One Works, the Other Doesn't

Before I touch on NASCAR's 2006 Chase and its coming Car of Tomorrow, chief Editor and "whip cracker" Terry Cole insists I have to tell you a little about myself in this column so you'll have more background on me than the authorities, and be more familiar with my Chevy roots. Don't get weepy on me, OK? This doesn't mean we're engaged or something after you read this.

I'm the son of a career USAF jet fighter avionics and weapons control tech and lived all over the lower half of the U.S. growing up -- from Tennessee to Southern California in one memorable move, driving Route 66, and some of the still incomplete Interstate. I could have been from Venus when I opened my southern-accented mouth the first day of elementary school in SoCal.

Do not call me an "Air Force Brat." Ever seen the movie, "The Great Santini" with Robert Duval playing what could be labeled a psychotic military dad? The character he played was a normal creampuff compared to my dad, and most of the Korean and Vietnam vet military dads I knew. Mine had the added experience of having been a very young MP guard at the tail end of WWII in Austria guarding Nazi SS officers at a castle-prison. I wasn't allowed to be a brat -- ever -- the world got real physical, real fast. There wasn't much gray growing up -- it was right or wrong and consequences for each. We always lived off-base so I got to

acclimate to lots of locales and people. I wouldn't trade that gypsy life.

Given that my dad was first-generation off the farm, he was a master do-it-yourselfer, and all the Air Force did was give him the formal education to apply his innate fix-it common sense, and me access to the greatest tool boxes in the world. I didn't realize until years later that we could have probably opened a tool distributorship with all the hardware we had. Thank you Uncle Sam, your tax dollars at work led to all this!

He was fearless about anything mechanical and injected that into me. One of my first car mechanickin' memories is helping him change a starter on our 1956 Chevrolet Bel Air -- V8 with black and yellow two-tone exterior and sea-foam green interior. I was thin enough at the age of 9 in the early '60s to crawl under the car when one side of the Chevy was up on the curb -- no way today -- and extract it.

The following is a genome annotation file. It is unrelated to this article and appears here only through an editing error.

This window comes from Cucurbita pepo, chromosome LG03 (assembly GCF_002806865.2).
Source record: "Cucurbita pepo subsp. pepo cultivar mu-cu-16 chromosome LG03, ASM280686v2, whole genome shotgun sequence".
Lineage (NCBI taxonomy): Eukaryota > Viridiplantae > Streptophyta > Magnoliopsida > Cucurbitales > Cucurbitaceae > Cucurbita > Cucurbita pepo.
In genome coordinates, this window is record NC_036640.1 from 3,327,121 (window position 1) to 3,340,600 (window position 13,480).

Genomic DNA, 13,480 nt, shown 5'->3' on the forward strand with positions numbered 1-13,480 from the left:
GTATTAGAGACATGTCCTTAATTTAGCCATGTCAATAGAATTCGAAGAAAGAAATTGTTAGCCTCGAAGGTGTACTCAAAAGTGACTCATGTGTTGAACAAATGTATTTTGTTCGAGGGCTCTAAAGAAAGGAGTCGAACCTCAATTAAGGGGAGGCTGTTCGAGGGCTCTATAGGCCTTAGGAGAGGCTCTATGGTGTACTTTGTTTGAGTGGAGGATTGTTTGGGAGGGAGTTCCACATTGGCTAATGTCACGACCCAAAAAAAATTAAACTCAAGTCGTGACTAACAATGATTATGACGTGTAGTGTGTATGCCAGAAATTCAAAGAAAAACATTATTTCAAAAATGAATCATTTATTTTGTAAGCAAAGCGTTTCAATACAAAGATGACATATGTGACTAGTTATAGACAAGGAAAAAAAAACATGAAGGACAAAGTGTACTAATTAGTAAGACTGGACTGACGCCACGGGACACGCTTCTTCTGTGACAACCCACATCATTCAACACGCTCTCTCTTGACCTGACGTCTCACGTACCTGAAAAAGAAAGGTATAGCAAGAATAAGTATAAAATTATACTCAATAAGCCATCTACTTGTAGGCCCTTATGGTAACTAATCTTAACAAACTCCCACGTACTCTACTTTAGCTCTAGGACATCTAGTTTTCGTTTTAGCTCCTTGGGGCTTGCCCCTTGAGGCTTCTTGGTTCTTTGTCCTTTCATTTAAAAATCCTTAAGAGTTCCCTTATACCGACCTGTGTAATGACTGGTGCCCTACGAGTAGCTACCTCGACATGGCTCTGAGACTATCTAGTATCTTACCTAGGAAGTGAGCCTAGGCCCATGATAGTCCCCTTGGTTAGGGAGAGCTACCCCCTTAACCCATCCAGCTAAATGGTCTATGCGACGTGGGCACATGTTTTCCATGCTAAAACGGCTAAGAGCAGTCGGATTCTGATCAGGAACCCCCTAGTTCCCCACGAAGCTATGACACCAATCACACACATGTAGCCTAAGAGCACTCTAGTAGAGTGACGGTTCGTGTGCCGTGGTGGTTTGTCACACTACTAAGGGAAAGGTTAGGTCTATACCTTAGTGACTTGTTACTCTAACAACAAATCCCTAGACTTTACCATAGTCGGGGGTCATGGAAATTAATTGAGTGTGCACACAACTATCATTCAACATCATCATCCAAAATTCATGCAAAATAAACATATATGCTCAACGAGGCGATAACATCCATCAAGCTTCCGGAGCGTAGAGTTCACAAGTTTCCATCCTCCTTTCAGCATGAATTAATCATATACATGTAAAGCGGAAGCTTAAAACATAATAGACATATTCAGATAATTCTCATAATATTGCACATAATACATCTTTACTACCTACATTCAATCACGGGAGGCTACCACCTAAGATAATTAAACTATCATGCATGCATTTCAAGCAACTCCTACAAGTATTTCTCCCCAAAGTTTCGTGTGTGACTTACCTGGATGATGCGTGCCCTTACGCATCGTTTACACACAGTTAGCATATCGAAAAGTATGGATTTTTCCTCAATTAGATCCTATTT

So my mechanical and car education started at home. My dad bought cars by weight and V8s, and wasn't brand-loyal, but he was American loyal. Once I tried to pollute his driveway by buying an Austin Healey Sprite in high school and he nixed it with: "I can buy a Cadillac alternator for what one costs for that sewing machine!" was his irrefutable logic.
It wasn't until I moved out that I could spend my own money on a series of Dodge Demons, Plymouth Dusters, Fury IIIs, BMWs, Alfa Romeos, rotary-engine Mazdas, Suburbans, Hondas, and a former North Carolina State Highway Patrol Caprice. I have always been an engine guy, and have wanted to experience as many of them as possible -- still want to own a V12 one day.

Earning a work-study scholarship in college fostered my cultural awareness and writing abilities. As an Electrical Engineering major, I got to work tracking navigational satellites in garden spots like American Samoa; Anchorage, Alaska; the end of the Aleutian Chain (Shemya Island); Cambridge Bay, NWT in Canada (200 miles North of the Arctic Circle); and near Sao Paulo, Brazil.

Took me six years to graduate with a B.A. in English and Math minor (don't ask, that's an even longer story), but I got to see more of the U.S. and the world and its cars, and even worked on ones ranging from a VW "fusca" (or "Bug") to a Chevy step-side in these out-of-the-way locales. Nothing like trying to buy a fuel filter at a Brazilian auto parts/garage place when you have the Portuguese vocabulary of a 5 year old.

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